HONOLULU (KHON2) – Violent and disruptive airline passengers continue to be problems.
Unruly passengers have continued to act, from aggressive verbal outbursts to physical assaults, according to Jackie-Ann Chung from Council 43 of the Association of Flight Attendants.
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“I think people are a little weird because of the pandemic,” Chung said. “He has no problem verbally accusing or attacking not only crew members, but also other passengers.”
According to the FAA, violent incidents skyrocketed in 2021. Statistics show that around 5,981 cases of unruly passengers were registered.
While this number dropped dramatically to 2,359 in 2022, it was still well above pre-pandemic levels (2020=183, 2019=146).
Chung said he thinks the numbers were higher this year.
“People don’t want to report things because they just want to get from point A to B, or they don’t want to deal with the paperwork,” she explained. “They don’t want to take the extra time to talk to other people. So there’s also a component of reporting discomfort that factors into all of this.
According to Flight Aware, on January 4, Air Canada Flight 35 from Vancouver to Brisbane, Australia, was diverted to Honolulu. Unscheduled landing due to an alleged incident between a passenger and a flight attendant.
Chung said flight attendants are trained to mitigate the situations, but they are still dangerous.
“It’s shocking every time one of these eruptions happens,” she said. “It’s really scary because you never know what’s going to happen in a split second. And, a lot of us hear 911. Like, you don’t know if it’s going to be some kind of terrorist incident.” , or what it could be.
Chung said airlines have protocols in place for dealing with unruly passengers. And, in 2021, the FAA adopted a zero tolerance policy.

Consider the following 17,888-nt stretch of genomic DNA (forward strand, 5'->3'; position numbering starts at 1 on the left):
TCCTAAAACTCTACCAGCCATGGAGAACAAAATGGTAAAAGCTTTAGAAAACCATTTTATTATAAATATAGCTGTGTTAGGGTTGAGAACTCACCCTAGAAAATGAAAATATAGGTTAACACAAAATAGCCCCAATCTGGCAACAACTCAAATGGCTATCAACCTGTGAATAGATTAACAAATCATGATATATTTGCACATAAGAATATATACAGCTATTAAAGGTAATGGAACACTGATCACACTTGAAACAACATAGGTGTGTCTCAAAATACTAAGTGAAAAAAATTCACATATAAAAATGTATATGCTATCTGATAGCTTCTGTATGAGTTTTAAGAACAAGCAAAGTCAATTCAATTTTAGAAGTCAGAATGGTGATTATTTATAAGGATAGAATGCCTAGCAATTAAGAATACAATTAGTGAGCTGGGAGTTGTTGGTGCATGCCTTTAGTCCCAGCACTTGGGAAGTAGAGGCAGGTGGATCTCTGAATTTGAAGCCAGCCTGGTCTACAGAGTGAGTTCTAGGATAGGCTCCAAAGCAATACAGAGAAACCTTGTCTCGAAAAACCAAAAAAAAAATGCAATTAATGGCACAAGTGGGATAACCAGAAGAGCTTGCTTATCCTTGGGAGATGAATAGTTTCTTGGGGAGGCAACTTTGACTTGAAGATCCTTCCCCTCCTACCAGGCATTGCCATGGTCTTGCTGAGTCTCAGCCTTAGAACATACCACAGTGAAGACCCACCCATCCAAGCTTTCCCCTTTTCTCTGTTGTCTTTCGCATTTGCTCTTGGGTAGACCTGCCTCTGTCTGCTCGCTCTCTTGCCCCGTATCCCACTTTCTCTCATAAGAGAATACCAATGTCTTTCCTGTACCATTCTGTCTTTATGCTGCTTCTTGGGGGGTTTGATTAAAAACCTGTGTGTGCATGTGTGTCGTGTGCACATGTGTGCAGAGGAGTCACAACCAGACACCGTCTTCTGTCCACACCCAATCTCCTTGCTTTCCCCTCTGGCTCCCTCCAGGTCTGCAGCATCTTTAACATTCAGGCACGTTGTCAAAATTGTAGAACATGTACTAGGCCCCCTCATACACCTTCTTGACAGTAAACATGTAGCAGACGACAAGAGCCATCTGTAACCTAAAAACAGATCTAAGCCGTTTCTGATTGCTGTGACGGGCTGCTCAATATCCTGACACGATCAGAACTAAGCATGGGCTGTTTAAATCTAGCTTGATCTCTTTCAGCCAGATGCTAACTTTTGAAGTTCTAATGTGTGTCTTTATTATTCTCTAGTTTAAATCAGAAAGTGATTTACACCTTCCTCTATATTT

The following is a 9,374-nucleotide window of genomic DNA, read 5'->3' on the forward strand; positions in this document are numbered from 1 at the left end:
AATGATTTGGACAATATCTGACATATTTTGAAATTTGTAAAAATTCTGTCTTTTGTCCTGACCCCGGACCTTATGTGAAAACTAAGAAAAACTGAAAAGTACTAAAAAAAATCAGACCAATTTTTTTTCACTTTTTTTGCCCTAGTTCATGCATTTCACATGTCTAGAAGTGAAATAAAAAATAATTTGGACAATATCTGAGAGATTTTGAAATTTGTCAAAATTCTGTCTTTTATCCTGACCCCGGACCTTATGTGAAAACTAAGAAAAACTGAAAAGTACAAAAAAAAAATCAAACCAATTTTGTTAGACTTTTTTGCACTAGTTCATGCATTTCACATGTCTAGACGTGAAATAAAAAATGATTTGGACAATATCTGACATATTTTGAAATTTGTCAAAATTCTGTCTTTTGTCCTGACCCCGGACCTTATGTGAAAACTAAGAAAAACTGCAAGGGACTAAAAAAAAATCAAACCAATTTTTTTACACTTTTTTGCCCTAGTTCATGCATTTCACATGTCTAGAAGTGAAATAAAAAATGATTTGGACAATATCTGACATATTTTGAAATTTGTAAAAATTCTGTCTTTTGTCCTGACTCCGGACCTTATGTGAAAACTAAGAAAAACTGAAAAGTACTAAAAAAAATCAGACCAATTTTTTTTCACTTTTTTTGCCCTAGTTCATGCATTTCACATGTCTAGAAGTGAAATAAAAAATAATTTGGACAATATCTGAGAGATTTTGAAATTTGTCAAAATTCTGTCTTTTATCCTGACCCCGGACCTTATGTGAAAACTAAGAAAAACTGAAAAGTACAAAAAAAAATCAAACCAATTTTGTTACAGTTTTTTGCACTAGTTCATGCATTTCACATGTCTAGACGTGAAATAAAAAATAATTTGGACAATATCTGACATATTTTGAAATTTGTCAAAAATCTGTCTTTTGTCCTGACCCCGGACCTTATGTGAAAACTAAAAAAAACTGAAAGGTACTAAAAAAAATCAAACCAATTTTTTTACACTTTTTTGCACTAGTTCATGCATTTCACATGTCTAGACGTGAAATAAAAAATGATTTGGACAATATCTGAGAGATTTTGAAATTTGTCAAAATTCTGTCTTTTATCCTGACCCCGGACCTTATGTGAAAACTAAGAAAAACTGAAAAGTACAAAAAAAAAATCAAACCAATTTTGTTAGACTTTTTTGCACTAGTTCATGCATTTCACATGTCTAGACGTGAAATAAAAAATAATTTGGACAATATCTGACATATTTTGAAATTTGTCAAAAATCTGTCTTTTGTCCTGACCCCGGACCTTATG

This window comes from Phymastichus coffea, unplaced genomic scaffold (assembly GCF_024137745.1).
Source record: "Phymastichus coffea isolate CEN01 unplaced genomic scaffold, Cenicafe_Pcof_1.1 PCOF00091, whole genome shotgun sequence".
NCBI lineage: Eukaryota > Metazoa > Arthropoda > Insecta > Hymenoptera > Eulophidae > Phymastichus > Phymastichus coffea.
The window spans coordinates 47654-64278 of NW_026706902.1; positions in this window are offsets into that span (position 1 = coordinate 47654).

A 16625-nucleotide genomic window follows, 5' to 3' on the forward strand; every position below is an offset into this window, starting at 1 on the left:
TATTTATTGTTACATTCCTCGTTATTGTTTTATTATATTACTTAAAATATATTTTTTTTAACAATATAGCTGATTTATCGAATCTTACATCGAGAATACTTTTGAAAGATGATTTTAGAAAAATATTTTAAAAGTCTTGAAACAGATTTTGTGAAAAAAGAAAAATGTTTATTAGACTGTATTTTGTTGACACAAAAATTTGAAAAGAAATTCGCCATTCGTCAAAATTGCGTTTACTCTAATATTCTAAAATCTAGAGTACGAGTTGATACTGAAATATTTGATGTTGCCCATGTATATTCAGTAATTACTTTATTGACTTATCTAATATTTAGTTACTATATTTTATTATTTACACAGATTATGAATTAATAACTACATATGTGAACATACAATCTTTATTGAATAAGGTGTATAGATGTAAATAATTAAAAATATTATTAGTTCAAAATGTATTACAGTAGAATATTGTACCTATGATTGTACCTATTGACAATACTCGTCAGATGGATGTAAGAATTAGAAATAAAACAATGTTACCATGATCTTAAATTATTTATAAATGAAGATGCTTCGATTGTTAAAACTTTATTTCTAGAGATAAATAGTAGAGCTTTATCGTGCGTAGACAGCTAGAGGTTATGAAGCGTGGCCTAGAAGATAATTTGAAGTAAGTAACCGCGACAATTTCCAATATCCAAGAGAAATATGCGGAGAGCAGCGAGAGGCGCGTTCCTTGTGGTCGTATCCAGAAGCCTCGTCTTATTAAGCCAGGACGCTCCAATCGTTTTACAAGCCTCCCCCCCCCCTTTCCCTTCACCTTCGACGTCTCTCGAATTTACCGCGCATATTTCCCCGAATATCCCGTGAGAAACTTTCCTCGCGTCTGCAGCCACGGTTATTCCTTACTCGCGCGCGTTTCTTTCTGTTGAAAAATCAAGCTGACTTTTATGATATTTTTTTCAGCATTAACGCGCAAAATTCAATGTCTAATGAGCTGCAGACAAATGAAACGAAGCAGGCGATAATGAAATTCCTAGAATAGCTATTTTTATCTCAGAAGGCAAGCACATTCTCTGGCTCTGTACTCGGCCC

According to the policy, “The FAA will not address these matters with a warning or consultation. The agency will take legal enforcement action against any passenger who assaults, threatens, intimidates or interferes with airline crew members.
They can also be fined up to $37,000.
And, while there was talk of creating a no-fly list for unruly passengers, those efforts were unsuccessful.
Despite all this, passengers continue to work due to delays and flight diversions
Sen. Chris Lee (D), Senate Transportation, Culture and the Arts Chairman, said more needs to be done to stop the dangerous and disruptive behavior.
“Clearly it’s a big issue. So, clearly, I think there are additional steps that can be taken, something to consider like this, to make sure that people are aware and on notice Lee said.
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Although the FAA has jurisdiction over air travel, Lee said it might be worth a discussion to see what can be done to stop the bad behavior at the state level.